Victorians by the Sea Shore

C.M. Yonge shows how, during the nineteenth century, the British public began to take a keen interest in the wonders of their native beaches.

Visits to British shores have had a medicinal origin arising from interest in the ‘water-cure’, first recommended by a certain Dr Wittie of Scarborough as early as 1660, which found increasing support in the eighteenth century.

It culminated in the erudite De Tabe Glandulari published by Dr Richard Russel in 1749, four years later issued to a wider public as A Dissertation concerning the Use of sea-water in Diseases of the Glands. At the same time Russel moved to the village of Brighthelmstone. His fortune and the future success of Brighton, although, like Scarborough, largely the haunt of the favoured few, were assured.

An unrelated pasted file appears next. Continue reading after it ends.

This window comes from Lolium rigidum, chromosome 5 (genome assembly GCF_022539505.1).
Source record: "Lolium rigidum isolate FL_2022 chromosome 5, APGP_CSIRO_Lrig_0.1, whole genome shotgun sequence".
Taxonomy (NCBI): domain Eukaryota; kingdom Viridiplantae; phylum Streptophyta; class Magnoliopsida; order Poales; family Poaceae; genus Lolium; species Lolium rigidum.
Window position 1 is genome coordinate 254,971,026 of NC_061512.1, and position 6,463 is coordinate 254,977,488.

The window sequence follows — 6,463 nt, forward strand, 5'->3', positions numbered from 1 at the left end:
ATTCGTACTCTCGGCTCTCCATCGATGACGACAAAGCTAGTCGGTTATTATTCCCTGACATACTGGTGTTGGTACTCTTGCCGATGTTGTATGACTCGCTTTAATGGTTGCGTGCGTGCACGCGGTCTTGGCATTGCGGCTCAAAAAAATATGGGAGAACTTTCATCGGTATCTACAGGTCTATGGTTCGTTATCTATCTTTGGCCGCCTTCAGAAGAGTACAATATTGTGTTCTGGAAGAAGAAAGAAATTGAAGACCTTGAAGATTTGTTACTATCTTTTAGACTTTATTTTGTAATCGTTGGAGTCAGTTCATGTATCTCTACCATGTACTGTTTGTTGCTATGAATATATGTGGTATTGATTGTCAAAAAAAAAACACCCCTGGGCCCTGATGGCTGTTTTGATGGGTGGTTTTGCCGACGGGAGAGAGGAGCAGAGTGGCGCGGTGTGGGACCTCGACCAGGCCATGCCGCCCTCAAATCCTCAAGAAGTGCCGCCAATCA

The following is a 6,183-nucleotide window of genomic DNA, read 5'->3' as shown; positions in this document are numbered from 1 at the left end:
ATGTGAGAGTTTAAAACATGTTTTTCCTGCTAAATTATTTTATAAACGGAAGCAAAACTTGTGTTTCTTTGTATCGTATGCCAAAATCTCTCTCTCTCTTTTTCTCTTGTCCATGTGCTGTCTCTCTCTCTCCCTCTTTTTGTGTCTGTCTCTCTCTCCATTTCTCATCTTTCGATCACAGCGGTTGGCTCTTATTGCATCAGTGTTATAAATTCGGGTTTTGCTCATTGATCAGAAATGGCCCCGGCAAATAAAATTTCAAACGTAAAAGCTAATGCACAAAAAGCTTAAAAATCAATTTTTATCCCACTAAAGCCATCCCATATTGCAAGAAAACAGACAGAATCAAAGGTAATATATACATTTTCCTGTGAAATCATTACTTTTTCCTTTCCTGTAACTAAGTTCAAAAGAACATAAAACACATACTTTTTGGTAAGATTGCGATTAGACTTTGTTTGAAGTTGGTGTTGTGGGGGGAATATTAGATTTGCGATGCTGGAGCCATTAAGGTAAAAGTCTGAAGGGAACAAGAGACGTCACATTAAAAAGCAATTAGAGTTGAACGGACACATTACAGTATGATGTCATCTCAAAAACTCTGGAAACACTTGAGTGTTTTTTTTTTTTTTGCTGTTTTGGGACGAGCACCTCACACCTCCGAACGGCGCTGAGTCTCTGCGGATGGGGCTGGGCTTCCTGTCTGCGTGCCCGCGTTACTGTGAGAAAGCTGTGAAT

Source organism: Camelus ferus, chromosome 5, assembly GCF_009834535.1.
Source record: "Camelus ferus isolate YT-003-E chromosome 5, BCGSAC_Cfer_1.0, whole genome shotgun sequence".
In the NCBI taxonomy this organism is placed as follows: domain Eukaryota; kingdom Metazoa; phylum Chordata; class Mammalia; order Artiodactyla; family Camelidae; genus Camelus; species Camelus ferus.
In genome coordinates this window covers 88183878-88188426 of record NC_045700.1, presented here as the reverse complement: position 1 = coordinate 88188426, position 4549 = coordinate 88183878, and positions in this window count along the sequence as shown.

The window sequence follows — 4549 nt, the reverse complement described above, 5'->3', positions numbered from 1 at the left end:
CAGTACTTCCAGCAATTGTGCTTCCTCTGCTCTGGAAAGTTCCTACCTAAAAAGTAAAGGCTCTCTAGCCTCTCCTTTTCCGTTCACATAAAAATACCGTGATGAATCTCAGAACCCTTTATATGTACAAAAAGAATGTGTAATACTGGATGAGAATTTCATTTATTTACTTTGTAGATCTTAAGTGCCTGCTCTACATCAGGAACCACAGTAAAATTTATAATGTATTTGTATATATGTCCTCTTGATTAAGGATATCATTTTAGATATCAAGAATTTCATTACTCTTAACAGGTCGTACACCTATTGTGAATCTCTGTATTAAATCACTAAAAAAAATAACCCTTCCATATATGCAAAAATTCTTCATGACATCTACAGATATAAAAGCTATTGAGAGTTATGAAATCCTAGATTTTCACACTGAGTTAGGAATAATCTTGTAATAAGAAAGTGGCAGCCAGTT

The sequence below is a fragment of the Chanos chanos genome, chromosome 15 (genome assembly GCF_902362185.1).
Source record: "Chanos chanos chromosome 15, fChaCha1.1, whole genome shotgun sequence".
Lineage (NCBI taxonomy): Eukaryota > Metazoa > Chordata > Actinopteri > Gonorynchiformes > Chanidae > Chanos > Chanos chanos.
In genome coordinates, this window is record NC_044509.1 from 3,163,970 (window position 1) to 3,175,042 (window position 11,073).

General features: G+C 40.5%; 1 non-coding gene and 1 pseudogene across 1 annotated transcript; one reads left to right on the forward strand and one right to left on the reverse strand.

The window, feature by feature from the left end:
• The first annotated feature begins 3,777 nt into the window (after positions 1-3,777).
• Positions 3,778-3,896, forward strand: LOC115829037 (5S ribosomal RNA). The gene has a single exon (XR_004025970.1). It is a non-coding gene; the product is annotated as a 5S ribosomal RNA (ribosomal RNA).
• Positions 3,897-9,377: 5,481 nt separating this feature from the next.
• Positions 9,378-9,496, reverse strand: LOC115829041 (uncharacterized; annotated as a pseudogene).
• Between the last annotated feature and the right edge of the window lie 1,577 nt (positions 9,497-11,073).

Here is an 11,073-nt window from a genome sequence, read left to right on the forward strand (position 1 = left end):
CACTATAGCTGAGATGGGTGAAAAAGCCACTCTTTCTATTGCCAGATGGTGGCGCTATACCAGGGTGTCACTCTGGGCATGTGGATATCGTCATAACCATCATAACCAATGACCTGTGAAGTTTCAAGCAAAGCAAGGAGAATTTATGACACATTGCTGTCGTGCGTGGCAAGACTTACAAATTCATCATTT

Interest in the marine fauna remained confined to its more edible members, although Linnaeus, from his professorial chair at Uppsala, was revealing the pattern of the Creator’s works.

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